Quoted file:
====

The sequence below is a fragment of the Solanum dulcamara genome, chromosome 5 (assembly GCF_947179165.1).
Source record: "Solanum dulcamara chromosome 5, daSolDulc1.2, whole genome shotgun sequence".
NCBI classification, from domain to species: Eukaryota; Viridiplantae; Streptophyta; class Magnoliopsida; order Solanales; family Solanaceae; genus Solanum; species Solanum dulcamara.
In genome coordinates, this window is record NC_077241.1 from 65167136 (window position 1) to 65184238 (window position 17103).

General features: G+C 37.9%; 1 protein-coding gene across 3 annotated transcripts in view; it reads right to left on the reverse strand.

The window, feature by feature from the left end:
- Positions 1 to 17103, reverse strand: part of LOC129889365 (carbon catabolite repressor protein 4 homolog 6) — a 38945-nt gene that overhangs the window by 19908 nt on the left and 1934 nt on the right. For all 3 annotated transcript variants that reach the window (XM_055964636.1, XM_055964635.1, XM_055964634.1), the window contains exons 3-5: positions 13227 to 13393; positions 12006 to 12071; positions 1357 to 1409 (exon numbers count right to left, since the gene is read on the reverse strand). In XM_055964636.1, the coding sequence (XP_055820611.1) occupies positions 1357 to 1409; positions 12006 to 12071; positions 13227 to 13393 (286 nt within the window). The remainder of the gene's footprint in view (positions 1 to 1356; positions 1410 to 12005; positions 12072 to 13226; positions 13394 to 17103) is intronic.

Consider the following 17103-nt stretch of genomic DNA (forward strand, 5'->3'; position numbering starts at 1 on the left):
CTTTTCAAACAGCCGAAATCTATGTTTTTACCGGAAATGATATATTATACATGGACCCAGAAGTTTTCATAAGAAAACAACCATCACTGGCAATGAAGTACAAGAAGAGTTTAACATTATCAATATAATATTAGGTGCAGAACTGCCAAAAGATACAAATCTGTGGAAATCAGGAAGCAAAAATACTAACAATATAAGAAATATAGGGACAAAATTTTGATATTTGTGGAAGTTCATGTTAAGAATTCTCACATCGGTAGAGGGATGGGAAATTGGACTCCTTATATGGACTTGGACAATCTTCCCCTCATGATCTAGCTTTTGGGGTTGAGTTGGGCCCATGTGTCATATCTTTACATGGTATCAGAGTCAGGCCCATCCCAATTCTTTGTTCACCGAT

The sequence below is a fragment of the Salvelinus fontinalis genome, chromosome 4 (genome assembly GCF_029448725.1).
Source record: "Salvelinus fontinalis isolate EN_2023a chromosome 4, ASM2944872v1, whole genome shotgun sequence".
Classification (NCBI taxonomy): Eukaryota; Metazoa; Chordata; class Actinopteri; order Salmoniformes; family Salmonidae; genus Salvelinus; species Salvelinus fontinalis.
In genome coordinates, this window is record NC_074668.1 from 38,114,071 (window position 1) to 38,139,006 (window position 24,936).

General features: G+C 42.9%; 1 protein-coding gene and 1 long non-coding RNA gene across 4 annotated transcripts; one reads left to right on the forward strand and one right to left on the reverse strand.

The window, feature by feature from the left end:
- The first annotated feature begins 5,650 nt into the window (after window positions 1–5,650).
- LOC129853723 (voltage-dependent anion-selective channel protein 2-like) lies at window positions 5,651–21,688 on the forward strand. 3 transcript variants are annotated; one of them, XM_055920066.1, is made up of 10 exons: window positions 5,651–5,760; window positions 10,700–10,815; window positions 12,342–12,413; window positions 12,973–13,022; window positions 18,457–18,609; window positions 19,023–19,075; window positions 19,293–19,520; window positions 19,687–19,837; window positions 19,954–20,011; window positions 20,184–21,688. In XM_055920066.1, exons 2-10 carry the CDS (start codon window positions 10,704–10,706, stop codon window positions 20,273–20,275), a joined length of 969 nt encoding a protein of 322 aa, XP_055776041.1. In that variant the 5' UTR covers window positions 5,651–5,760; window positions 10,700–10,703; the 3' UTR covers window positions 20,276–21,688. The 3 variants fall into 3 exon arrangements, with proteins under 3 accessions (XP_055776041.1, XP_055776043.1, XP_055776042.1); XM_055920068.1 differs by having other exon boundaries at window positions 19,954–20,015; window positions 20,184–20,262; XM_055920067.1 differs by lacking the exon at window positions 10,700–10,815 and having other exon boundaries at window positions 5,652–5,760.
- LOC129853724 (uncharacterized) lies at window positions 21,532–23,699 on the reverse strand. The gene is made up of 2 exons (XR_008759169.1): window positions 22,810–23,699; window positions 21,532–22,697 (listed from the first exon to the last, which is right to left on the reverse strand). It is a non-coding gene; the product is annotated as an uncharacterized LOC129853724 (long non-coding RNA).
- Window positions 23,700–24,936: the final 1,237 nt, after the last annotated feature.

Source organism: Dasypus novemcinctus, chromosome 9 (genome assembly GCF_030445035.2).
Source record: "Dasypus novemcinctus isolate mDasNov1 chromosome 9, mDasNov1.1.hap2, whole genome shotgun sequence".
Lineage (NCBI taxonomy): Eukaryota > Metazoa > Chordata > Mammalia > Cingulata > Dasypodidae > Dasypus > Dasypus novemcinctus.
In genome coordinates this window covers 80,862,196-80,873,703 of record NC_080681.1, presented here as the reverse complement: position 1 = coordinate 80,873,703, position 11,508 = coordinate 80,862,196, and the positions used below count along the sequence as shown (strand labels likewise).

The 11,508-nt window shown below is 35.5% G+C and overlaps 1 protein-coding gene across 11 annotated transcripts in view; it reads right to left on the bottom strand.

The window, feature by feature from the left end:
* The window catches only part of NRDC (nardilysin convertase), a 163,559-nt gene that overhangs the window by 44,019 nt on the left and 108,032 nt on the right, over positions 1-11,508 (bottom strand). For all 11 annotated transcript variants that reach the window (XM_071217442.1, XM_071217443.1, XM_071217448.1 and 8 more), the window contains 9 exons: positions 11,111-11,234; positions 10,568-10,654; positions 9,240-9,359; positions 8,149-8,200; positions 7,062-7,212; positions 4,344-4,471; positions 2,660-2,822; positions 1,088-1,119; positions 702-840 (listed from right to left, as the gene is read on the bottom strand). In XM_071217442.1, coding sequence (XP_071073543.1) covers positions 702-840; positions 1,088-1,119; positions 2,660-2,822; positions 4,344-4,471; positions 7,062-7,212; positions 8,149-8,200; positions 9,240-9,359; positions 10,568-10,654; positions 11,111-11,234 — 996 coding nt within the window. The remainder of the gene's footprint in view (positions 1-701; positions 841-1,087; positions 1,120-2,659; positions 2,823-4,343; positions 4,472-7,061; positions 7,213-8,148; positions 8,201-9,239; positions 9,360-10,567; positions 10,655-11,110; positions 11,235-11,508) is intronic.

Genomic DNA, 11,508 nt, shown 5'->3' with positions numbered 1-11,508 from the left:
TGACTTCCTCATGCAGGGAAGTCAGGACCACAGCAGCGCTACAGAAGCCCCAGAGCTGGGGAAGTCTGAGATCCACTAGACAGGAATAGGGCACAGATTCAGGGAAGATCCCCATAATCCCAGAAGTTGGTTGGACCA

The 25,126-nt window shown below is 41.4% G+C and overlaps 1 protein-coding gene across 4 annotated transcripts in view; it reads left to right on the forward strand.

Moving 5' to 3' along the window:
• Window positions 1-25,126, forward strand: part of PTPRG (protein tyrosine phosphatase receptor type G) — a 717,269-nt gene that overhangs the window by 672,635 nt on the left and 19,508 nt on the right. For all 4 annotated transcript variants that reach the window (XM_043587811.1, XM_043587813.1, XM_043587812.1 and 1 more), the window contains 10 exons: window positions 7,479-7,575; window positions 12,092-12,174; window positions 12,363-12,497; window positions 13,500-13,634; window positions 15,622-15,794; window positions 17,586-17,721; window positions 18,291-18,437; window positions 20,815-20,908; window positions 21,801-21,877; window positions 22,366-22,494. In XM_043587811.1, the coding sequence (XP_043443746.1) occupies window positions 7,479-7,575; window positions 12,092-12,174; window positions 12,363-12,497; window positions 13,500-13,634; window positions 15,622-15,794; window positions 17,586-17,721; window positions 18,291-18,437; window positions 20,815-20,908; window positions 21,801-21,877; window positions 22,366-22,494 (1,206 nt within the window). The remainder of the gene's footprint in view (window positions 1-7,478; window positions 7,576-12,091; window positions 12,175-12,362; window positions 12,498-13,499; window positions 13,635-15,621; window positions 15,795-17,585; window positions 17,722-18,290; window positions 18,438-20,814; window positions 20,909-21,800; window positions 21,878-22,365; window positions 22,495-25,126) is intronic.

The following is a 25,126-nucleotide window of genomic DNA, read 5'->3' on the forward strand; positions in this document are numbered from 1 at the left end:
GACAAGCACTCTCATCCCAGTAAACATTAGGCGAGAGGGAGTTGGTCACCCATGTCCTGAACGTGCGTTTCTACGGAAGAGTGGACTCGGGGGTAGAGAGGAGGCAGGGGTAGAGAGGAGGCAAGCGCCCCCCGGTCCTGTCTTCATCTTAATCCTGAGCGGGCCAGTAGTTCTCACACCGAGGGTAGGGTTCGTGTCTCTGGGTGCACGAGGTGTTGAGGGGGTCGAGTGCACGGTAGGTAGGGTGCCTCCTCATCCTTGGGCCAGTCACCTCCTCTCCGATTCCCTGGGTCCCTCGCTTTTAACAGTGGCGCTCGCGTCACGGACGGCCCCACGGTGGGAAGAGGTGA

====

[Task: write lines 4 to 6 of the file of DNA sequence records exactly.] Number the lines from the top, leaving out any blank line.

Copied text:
In genome coordinates, this window is record NC_077241.1 from 65167136 (window position 1) to 65184238 (window position 17103).

General features: G+C 37.9%; 1 protein-coding gene across 3 annotated transcripts in view; it reads right to left on the reverse strand.

The window, feature by feature from the left end: